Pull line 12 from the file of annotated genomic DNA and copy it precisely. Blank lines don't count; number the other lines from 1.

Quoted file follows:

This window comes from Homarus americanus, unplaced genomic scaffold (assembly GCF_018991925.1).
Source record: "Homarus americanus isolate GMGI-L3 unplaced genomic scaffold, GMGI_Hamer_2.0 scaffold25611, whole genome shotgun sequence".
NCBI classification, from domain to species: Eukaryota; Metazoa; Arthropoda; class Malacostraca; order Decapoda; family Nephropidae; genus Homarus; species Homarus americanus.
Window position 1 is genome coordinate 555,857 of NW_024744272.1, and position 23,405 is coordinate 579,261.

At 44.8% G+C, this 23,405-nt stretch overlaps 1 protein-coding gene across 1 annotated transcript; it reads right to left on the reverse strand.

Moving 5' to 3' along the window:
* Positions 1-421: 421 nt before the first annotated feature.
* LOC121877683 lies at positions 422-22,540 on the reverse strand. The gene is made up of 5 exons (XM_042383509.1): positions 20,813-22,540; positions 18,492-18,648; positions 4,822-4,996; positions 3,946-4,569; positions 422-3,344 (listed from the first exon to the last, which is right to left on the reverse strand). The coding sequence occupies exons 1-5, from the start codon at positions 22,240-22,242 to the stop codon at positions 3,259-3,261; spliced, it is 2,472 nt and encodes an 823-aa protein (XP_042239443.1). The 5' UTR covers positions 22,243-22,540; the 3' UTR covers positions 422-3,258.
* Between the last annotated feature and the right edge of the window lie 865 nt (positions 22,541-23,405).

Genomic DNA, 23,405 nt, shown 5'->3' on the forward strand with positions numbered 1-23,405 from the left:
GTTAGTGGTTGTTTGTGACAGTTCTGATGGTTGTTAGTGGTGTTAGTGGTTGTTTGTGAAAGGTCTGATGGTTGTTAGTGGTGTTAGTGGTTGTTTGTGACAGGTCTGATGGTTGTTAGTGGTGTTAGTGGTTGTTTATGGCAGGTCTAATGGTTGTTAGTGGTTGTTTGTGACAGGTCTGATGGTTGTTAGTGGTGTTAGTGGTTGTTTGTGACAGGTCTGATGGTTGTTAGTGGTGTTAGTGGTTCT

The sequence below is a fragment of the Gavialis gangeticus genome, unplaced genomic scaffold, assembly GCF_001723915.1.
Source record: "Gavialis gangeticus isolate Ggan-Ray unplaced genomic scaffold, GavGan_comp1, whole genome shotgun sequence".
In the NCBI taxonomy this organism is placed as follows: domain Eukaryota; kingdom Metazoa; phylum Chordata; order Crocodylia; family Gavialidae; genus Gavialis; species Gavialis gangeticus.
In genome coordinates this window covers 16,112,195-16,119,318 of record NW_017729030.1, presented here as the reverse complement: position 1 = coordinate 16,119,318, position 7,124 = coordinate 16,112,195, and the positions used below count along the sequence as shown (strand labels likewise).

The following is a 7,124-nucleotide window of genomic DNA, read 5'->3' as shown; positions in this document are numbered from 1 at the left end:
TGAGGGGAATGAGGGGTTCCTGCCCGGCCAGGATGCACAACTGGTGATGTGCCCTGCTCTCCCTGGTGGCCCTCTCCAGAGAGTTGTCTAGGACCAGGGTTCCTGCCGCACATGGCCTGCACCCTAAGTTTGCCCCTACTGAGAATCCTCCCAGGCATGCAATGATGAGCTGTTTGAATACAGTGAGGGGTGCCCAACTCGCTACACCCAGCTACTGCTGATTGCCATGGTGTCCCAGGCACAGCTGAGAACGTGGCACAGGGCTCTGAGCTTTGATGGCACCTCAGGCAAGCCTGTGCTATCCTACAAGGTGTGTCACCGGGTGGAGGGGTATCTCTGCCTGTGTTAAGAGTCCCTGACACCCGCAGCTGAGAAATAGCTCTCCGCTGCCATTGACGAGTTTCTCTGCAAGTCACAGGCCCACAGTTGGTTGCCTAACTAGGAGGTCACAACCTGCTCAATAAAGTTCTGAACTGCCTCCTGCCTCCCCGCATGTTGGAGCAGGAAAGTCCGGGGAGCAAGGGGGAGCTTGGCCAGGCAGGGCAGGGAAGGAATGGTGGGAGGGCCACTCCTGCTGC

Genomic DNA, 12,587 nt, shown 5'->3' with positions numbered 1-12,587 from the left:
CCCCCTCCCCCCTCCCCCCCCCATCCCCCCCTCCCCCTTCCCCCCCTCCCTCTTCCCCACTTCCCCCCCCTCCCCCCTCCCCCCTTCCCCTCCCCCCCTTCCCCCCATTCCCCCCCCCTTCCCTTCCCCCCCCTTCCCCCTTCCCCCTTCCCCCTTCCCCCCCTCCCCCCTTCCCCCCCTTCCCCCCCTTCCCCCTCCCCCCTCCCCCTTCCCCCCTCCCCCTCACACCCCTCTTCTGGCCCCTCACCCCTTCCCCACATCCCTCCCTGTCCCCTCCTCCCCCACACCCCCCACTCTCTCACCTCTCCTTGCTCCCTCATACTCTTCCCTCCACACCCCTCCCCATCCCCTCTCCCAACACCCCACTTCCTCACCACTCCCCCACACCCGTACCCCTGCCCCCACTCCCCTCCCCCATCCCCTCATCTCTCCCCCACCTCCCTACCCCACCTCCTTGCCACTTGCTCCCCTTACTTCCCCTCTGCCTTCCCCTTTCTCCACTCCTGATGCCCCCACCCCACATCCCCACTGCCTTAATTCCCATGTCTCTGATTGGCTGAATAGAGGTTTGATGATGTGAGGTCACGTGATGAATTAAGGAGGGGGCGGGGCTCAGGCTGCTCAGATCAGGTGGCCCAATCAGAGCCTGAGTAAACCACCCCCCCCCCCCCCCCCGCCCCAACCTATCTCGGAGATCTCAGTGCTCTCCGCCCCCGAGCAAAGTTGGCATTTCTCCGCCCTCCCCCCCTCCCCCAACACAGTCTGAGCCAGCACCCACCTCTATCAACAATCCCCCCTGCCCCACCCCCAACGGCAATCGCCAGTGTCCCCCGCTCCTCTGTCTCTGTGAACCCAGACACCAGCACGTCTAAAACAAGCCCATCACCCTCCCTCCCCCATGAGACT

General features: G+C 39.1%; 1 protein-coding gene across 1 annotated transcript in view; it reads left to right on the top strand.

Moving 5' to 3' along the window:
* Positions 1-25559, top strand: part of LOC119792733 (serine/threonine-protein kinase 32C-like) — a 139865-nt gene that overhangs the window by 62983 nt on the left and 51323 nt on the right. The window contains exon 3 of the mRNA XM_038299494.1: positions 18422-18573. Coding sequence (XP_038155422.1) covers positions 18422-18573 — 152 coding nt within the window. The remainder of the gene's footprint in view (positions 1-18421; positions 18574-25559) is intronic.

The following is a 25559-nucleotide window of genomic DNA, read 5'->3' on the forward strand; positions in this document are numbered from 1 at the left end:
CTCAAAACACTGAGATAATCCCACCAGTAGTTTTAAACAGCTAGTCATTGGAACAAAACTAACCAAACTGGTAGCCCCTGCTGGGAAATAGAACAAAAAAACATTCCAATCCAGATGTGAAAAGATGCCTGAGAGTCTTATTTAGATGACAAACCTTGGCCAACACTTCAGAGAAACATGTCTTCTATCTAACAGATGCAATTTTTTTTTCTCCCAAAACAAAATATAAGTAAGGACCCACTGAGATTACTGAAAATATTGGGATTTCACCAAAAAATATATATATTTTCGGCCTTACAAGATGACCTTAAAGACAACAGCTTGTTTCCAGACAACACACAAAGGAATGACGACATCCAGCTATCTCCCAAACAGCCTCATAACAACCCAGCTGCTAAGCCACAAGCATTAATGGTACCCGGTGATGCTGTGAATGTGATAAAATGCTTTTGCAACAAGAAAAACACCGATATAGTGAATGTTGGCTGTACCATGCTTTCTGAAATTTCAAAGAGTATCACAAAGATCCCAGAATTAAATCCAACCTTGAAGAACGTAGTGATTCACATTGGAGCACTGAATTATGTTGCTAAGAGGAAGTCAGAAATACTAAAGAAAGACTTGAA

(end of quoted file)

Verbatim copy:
The sequence below is a fragment of the Gavialis gangeticus genome, unplaced genomic scaffold, assembly GCF_001723915.1.